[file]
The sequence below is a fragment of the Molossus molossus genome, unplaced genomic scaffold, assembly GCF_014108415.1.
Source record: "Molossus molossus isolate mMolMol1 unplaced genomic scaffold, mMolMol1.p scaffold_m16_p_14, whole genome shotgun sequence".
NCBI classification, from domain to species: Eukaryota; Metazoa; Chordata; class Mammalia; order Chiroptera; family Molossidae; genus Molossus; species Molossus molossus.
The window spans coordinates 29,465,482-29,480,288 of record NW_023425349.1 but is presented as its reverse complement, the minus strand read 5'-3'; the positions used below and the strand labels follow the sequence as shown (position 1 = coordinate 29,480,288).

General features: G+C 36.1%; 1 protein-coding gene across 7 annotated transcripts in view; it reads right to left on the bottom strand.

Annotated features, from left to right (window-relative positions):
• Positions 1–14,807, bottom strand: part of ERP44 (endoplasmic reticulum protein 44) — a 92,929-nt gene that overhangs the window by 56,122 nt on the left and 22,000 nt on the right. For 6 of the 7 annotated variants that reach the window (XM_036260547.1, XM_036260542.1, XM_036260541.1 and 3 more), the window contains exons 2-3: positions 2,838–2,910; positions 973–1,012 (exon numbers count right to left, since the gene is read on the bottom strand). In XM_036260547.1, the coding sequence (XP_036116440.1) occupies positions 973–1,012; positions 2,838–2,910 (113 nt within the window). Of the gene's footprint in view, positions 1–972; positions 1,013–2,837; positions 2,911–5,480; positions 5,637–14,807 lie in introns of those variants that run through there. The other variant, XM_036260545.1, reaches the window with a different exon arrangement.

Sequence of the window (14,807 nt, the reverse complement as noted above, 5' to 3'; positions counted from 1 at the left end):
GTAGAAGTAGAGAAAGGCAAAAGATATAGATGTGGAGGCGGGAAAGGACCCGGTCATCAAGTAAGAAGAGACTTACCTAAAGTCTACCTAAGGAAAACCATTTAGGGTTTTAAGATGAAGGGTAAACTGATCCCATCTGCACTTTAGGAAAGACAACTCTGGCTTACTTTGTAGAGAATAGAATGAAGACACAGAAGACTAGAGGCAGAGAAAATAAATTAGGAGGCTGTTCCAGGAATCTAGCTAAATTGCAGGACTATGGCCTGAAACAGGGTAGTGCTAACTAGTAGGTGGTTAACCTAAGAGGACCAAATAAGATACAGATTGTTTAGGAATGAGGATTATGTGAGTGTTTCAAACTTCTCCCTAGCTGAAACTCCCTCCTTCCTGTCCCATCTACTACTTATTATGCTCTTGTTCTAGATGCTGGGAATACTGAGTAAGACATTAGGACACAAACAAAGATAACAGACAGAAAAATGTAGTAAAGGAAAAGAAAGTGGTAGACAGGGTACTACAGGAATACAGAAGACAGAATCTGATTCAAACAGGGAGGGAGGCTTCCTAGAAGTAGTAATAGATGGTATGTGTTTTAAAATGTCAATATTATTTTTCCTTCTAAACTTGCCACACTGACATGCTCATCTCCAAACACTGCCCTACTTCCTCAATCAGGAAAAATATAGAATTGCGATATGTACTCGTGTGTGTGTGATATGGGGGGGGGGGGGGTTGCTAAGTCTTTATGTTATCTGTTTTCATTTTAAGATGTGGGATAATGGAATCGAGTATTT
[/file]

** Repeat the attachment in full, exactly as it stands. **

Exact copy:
The sequence below is a fragment of the Molossus molossus genome, unplaced genomic scaffold, assembly GCF_014108415.1.
Source record: "Molossus molossus isolate mMolMol1 unplaced genomic scaffold, mMolMol1.p scaffold_m16_p_14, whole genome shotgun sequence".
NCBI classification, from domain to species: Eukaryota; Metazoa; Chordata; class Mammalia; order Chiroptera; family Molossidae; genus Molossus; species Molossus molossus.
The window spans coordinates 29,465,482-29,480,288 of record NW_023425349.1 but is presented as its reverse complement, the minus strand read 5'-3'; the positions used below and the strand labels follow the sequence as shown (position 1 = coordinate 29,480,288).

General features: G+C 36.1%; 1 protein-coding gene across 7 annotated transcripts in view; it reads right to left on the bottom strand.

Annotated features, from left to right (window-relative positions):
• Positions 1–14,807, bottom strand: part of ERP44 (endoplasmic reticulum protein 44) — a 92,929-nt gene that overhangs the window by 56,122 nt on the left and 22,000 nt on the right. For 6 of the 7 annotated variants that reach the window (XM_036260547.1, XM_036260542.1, XM_036260541.1 and 3 more), the window contains exons 2-3: positions 2,838–2,910; positions 973–1,012 (exon numbers count right to left, since the gene is read on the bottom strand). In XM_036260547.1, the coding sequence (XP_036116440.1) occupies positions 973–1,012; positions 2,838–2,910 (113 nt within the window). Of the gene's footprint in view, positions 1–972; positions 1,013–2,837; positions 2,911–5,480; positions 5,637–14,807 lie in introns of those variants that run through there. The other variant, XM_036260545.1, reaches the window with a different exon arrangement.

Sequence of the window (14,807 nt, the reverse complement as noted above, 5' to 3'; positions counted from 1 at the left end):
GTAGAAGTAGAGAAAGGCAAAAGATATAGATGTGGAGGCGGGAAAGGACCCGGTCATCAAGTAAGAAGAGACTTACCTAAAGTCTACCTAAGGAAAACCATTTAGGGTTTTAAGATGAAGGGTAAACTGATCCCATCTGCACTTTAGGAAAGACAACTCTGGCTTACTTTGTAGAGAATAGAATGAAGACACAGAAGACTAGAGGCAGAGAAAATAAATTAGGAGGCTGTTCCAGGAATCTAGCTAAATTGCAGGACTATGGCCTGAAACAGGGTAGTGCTAACTAGTAGGTGGTTAACCTAAGAGGACCAAATAAGATACAGATTGTTTAGGAATGAGGATTATGTGAGTGTTTCAAACTTCTCCCTAGCTGAAACTCCCTCCTTCCTGTCCCATCTACTACTTATTATGCTCTTGTTCTAGATGCTGGGAATACTGAGTAAGACATTAGGACACAAACAAAGATAACAGACAGAAAAATGTAGTAAAGGAAAAGAAAGTGGTAGACAGGGTACTACAGGAATACAGAAGACAGAATCTGATTCAAACAGGGAGGGAGGCTTCCTAGAAGTAGTAATAGATGGTATGTGTTTTAAAATGTCAATATTATTTTTCCTTCTAAACTTGCCACACTGACATGCTCATCTCCAAACACTGCCCTACTTCCTCAATCAGGAAAAATATAGAATTGCGATATGTACTCGTGTGTGTGTGATATGGGGGGGGGGGGGGTTGCTAAGTCTTTATGTTATCTGTTTTCATTTTAAGATGTGGGATAATGGAATCGAGTATTT